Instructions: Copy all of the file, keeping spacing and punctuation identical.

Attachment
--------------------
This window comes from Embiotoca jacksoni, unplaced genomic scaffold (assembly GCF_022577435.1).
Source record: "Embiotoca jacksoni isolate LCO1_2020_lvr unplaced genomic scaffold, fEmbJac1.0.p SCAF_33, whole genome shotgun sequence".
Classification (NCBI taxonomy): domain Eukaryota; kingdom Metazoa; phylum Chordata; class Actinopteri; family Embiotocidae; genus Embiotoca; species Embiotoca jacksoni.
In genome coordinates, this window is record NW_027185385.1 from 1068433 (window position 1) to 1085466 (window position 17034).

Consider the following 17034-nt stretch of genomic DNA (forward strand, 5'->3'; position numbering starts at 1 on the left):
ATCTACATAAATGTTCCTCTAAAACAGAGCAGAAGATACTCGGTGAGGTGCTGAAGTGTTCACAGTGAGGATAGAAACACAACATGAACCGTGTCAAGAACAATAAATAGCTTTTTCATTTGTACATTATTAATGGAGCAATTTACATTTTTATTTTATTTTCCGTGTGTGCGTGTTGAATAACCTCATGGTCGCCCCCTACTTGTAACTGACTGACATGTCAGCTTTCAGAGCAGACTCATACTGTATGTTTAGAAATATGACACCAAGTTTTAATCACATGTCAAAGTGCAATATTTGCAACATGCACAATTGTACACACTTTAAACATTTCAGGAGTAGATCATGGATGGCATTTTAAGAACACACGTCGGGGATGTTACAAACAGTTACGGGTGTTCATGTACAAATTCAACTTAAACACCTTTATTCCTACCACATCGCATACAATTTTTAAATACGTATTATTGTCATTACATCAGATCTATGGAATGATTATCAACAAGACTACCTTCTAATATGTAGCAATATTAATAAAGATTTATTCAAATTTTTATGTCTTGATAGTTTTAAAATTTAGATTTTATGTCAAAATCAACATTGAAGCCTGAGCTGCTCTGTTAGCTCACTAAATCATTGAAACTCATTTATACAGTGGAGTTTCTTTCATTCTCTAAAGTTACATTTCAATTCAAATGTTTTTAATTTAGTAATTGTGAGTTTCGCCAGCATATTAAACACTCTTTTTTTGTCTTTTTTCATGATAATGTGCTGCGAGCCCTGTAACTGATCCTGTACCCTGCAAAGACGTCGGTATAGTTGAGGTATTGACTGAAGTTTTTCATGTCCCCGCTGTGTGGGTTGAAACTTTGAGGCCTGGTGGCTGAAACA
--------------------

This window comes from Embiotoca jacksoni, unplaced genomic scaffold (assembly GCF_022577435.1).
Source record: "Embiotoca jacksoni isolate LCO1_2020_lvr unplaced genomic scaffold, fEmbJac1.0.p SCAF_33, whole genome shotgun sequence".
Classification (NCBI taxonomy): domain Eukaryota; kingdom Metazoa; phylum Chordata; class Actinopteri; family Embiotocidae; genus Embiotoca; species Embiotoca jacksoni.
In genome coordinates, this window is record NW_027185385.1 from 1068433 (window position 1) to 1085466 (window position 17034).

Consider the following 17034-nt stretch of genomic DNA (forward strand, 5'->3'; position numbering starts at 1 on the left):
ATCTACATAAATGTTCCTCTAAAACAGAGCAGAAGATACTCGGTGAGGTGCTGAAGTGTTCACAGTGAGGATAGAAACACAACATGAACCGTGTCAAGAACAATAAATAGCTTTTTCATTTGTACATTATTAATGGAGCAATTTACATTTTTATTTTATTTTCCGTGTGTGCGTGTTGAATAACCTCATGGTCGCCCCCTACTTGTAACTGACTGACATGTCAGCTTTCAGAGCAGACTCATACTGTATGTTTAGAAATATGACACCAAGTTTTAATCACATGTCAAAGTGCAATATTTGCAACATGCACAATTGTACACACTTTAAACATTTCAGGAGTAGATCATGGATGGCATTTTAAGAACACACGTCGGGGATGTTACAAACAGTTACGGGTGTTCATGTACAAATTCAACTTAAACACCTTTATTCCTACCACATCGCATACAATTTTTAAATACGTATTATTGTCATTACATCAGATCTATGGAATGATTATCAACAAGACTACCTTCTAATATGTAGCAATATTAATAAAGATTTATTCAAATTTTTATGTCTTGATAGTTTTAAAATTTAGATTTTATGTCAAAATCAACATTGAAGCCTGAGCTGCTCTGTTAGCTCACTAAATCATTGAAACTCATTTATACAGTGGAGTTTCTTTCATTCTCTAAAGTTACATTTCAATTCAAATGTTTTTAATTTAGTAATTGTGAGTTTCGCCAGCATATTAAACACTCTTTTTTTGTCTTTTTTCATGATAATGTGCTGCGAGCCCTGTAACTGATCCTGTACCCTGCAAAGACGTCGGTATAGTTGAGGTATTGACTGAAGTTTTTCATGTCCCCGCTGTGTGGGTTGAAACTTTGAGGCCTGGTGGCTGAAACA